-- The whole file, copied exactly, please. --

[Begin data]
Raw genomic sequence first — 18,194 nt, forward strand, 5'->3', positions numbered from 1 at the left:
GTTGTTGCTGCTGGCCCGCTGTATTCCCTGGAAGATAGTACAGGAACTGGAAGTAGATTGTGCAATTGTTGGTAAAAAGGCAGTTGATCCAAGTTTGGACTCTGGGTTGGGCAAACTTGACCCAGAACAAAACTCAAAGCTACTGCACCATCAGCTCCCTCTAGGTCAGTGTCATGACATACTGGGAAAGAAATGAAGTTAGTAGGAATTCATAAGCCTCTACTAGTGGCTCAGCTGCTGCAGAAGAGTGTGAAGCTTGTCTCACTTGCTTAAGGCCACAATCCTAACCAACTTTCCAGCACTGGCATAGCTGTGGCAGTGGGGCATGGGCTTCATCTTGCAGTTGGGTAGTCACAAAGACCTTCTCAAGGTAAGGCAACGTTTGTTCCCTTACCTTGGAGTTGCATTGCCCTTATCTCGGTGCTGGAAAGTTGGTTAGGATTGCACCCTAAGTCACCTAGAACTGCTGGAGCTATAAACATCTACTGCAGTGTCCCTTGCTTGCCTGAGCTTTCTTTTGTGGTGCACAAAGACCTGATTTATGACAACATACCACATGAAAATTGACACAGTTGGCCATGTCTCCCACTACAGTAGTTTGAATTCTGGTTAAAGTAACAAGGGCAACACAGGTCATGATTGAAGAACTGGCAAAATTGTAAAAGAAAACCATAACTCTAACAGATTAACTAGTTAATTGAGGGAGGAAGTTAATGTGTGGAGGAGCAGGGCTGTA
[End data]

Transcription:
Raw genomic sequence first — 18,194 nt, forward strand, 5'->3', positions numbered from 1 at the left:
GTTGTTGCTGCTGGCCCGCTGTATTCCCTGGAAGATAGTACAGGAACTGGAAGTAGATTGTGCAATTGTTGGTAAAAAGGCAGTTGATCCAAGTTTGGACTCTGGGTTGGGCAAACTTGACCCAGAACAAAACTCAAAGCTACTGCACCATCAGCTCCCTCTAGGTCAGTGTCATGACATACTGGGAAAGAAATGAAGTTAGTAGGAATTCATAAGCCTCTACTAGTGGCTCAGCTGCTGCAGAAGAGTGTGAAGCTTGTCTCACTTGCTTAAGGCCACAATCCTAACCAACTTTCCAGCACTGGCATAGCTGTGGCAGTGGGGCATGGGCTTCATCTTGCAGTTGGGTAGTCACAAAGACCTTCTCAAGGTAAGGCAACGTTTGTTCCCTTACCTTGGAGTTGCATTGCCCTTATCTCGGTGCTGGAAAGTTGGTTAGGATTGCACCCTAAGTCACCTAGAACTGCTGGAGCTATAAACATCTACTGCAGTGTCCCTTGCTTGCCTGAGCTTTCTTTTGTGGTGCACAAAGACCTGATTTATGACAACATACCACATGAAAATTGACACAGTTGGCCATGTCTCCCACTACAGTAGTTTGAATTCTGGTTAAAGTAACAAGGGCAACACAGGTCATGATTGAAGAACTGGCAAAATTGTAAAAGAAAACCATAACTCTAACAGATTAACTAGTTAATTGAGGGAGGAAGTTAATGTGTGGAGGAGCAGGGCTGTA